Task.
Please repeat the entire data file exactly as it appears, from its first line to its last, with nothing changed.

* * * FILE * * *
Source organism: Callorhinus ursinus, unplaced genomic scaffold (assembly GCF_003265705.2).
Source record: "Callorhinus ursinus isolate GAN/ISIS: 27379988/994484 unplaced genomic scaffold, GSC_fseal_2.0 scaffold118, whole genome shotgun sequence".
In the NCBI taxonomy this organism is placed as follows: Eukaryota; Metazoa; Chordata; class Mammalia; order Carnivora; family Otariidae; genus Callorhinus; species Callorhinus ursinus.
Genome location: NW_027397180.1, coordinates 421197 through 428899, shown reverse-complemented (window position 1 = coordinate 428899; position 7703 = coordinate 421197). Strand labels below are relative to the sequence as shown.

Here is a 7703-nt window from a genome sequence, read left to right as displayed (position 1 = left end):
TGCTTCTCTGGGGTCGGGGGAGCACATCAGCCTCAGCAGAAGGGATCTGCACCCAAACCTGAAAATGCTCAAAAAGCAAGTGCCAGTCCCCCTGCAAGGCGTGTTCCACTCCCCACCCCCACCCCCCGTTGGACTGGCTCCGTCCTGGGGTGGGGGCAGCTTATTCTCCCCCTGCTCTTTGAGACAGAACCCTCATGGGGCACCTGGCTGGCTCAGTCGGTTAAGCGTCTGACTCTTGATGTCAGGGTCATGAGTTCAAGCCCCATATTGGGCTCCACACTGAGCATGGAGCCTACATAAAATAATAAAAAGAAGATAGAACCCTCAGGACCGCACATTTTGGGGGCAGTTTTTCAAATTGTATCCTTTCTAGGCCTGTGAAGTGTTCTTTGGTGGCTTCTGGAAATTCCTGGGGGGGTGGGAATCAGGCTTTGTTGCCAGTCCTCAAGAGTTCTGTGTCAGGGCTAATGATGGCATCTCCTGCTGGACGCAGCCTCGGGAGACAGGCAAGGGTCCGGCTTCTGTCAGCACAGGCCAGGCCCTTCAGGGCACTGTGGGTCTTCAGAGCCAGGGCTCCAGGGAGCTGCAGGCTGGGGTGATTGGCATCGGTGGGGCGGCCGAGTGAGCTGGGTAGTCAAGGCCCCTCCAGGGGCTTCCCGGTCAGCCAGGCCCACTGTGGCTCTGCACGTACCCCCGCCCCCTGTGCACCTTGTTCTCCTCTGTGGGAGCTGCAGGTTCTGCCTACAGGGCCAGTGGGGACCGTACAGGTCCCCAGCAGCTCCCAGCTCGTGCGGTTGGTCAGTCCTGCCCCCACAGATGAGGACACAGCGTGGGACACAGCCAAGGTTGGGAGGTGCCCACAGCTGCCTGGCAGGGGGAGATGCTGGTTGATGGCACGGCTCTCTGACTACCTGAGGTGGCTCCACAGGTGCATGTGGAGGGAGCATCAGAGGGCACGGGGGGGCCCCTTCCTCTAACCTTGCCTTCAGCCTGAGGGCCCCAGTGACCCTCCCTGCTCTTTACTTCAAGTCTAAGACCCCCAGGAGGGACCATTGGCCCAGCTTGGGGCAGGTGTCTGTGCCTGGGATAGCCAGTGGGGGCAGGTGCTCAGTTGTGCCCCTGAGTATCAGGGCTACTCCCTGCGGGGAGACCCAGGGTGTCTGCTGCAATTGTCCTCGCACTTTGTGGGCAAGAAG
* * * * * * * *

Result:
Source organism: Callorhinus ursinus, unplaced genomic scaffold (assembly GCF_003265705.2).
Source record: "Callorhinus ursinus isolate GAN/ISIS: 27379988/994484 unplaced genomic scaffold, GSC_fseal_2.0 scaffold118, whole genome shotgun sequence".
In the NCBI taxonomy this organism is placed as follows: Eukaryota; Metazoa; Chordata; class Mammalia; order Carnivora; family Otariidae; genus Callorhinus; species Callorhinus ursinus.
Genome location: NW_027397180.1, coordinates 421197 through 428899, shown reverse-complemented (window position 1 = coordinate 428899; position 7703 = coordinate 421197). Strand labels below are relative to the sequence as shown.

Here is a 7703-nt window from a genome sequence, read left to right as displayed (position 1 = left end):
TGCTTCTCTGGGGTCGGGGGAGCACATCAGCCTCAGCAGAAGGGATCTGCACCCAAACCTGAAAATGCTCAAAAAGCAAGTGCCAGTCCCCCTGCAAGGCGTGTTCCACTCCCCACCCCCACCCCCCGTTGGACTGGCTCCGTCCTGGGGTGGGGGCAGCTTATTCTCCCCCTGCTCTTTGAGACAGAACCCTCATGGGGCACCTGGCTGGCTCAGTCGGTTAAGCGTCTGACTCTTGATGTCAGGGTCATGAGTTCAAGCCCCATATTGGGCTCCACACTGAGCATGGAGCCTACATAAAATAATAAAAAGAAGATAGAACCCTCAGGACCGCACATTTTGGGGGCAGTTTTTCAAATTGTATCCTTTCTAGGCCTGTGAAGTGTTCTTTGGTGGCTTCTGGAAATTCCTGGGGGGGTGGGAATCAGGCTTTGTTGCCAGTCCTCAAGAGTTCTGTGTCAGGGCTAATGATGGCATCTCCTGCTGGACGCAGCCTCGGGAGACAGGCAAGGGTCCGGCTTCTGTCAGCACAGGCCAGGCCCTTCAGGGCACTGTGGGTCTTCAGAGCCAGGGCTCCAGGGAGCTGCAGGCTGGGGTGATTGGCATCGGTGGGGCGGCCGAGTGAGCTGGGTAGTCAAGGCCCCTCCAGGGGCTTCCCGGTCAGCCAGGCCCACTGTGGCTCTGCACGTACCCCCGCCCCCTGTGCACCTTGTTCTCCTCTGTGGGAGCTGCAGGTTCTGCCTACAGGGCCAGTGGGGACCGTACAGGTCCCCAGCAGCTCCCAGCTCGTGCGGTTGGTCAGTCCTGCCCCCACAGATGAGGACACAGCGTGGGACACAGCCAAGGTTGGGAGGTGCCCACAGCTGCCTGGCAGGGGGAGATGCTGGTTGATGGCACGGCTCTCTGACTACCTGAGGTGGCTCCACAGGTGCATGTGGAGGGAGCATCAGAGGGCACGGGGGGGCCCCTTCCTCTAACCTTGCCTTCAGCCTGAGGGCCCCAGTGACCCTCCCTGCTCTTTACTTCAAGTCTAAGACCCCCAGGAGGGACCATTGGCCCAGCTTGGGGCAGGTGTCTGTGCCTGGGATAGCCAGTGGGGGCAGGTGCTCAGTTGTGCCCCTGAGTATCAGGGCTACTCCCTGCGGGGAGACCCAGGGTGTCTGCTGCAATTGTCCTCGCACTTTGTGGGCAAGAAG